learningYou may have heard plenty about how watching too much television is not good for children's growth and development but a recent Canadian study challenges that assumption. The University of Montreal found that television is "a unifying force for families" because it is the only screen around which a family can gather. According the study, in a world where people are using tablets, smartphones, and other electronic devices, television viewing is one electronic activity that people can offers time to bond.

Whether they express it or not, children are looking to their parents for guidance and watching television with your children in important. You can answer any questions they have, look for 'teachable moments' during programs to share your point of view, and discuss what you've seen even after the television has been turned off.

Plan television viewing

When your children are preschool age, you can decide just how much television they will watch and select the programs you think will benefit them most. At this age, children should not just wander over to the TV and turn it on and spend hours just watching television.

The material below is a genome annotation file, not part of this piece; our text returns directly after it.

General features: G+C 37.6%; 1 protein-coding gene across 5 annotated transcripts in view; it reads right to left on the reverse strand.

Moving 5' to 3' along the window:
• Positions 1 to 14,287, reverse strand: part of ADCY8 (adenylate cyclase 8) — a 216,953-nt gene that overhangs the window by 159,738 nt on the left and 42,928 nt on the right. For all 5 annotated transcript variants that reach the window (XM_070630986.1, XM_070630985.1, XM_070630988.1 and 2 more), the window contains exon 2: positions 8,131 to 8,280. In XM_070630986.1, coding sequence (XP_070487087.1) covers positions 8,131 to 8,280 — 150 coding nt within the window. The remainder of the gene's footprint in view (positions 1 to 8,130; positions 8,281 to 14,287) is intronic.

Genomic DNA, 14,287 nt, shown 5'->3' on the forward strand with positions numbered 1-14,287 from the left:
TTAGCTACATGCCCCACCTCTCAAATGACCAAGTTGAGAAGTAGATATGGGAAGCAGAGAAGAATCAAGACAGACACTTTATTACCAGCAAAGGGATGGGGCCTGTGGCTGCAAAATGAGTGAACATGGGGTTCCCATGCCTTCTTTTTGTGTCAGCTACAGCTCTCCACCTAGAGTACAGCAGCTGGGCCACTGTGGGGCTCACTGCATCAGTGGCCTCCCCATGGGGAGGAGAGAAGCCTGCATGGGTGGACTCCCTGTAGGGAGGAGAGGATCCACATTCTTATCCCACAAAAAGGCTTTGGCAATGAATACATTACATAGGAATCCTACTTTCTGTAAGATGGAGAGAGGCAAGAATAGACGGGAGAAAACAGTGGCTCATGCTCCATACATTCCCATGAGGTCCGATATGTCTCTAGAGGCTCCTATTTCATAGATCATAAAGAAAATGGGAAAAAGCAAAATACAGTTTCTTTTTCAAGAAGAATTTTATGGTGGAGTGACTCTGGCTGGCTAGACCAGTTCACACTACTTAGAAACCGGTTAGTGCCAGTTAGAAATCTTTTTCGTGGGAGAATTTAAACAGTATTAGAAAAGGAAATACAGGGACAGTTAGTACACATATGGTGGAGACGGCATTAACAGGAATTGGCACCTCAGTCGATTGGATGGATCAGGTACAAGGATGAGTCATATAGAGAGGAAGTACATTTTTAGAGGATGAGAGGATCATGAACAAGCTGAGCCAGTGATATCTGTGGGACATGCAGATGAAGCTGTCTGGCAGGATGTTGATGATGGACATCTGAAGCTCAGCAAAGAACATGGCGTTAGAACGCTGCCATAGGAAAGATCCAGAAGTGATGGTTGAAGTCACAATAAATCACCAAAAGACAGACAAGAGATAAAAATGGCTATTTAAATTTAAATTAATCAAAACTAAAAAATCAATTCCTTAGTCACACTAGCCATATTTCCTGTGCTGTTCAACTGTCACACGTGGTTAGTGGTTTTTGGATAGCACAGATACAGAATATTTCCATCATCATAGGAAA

When they reach elementary age, children can have more input into choosing the TV programs they watch. If they have a limited amount of TV they can watch, having to choose which shows fill that time can help foster decision making skills.

Extend the lessons

Look for ways to continue discussing what your children have seen on television. Buy a book or go to a museum exhibit that covers a topic from television that caught your child’s interest. Find ways to relate what you have seen on television to your daily lives. And if your child wants to try a recipe or activity that they saw on a television show, help them do so while keeping their safety and age level in mind.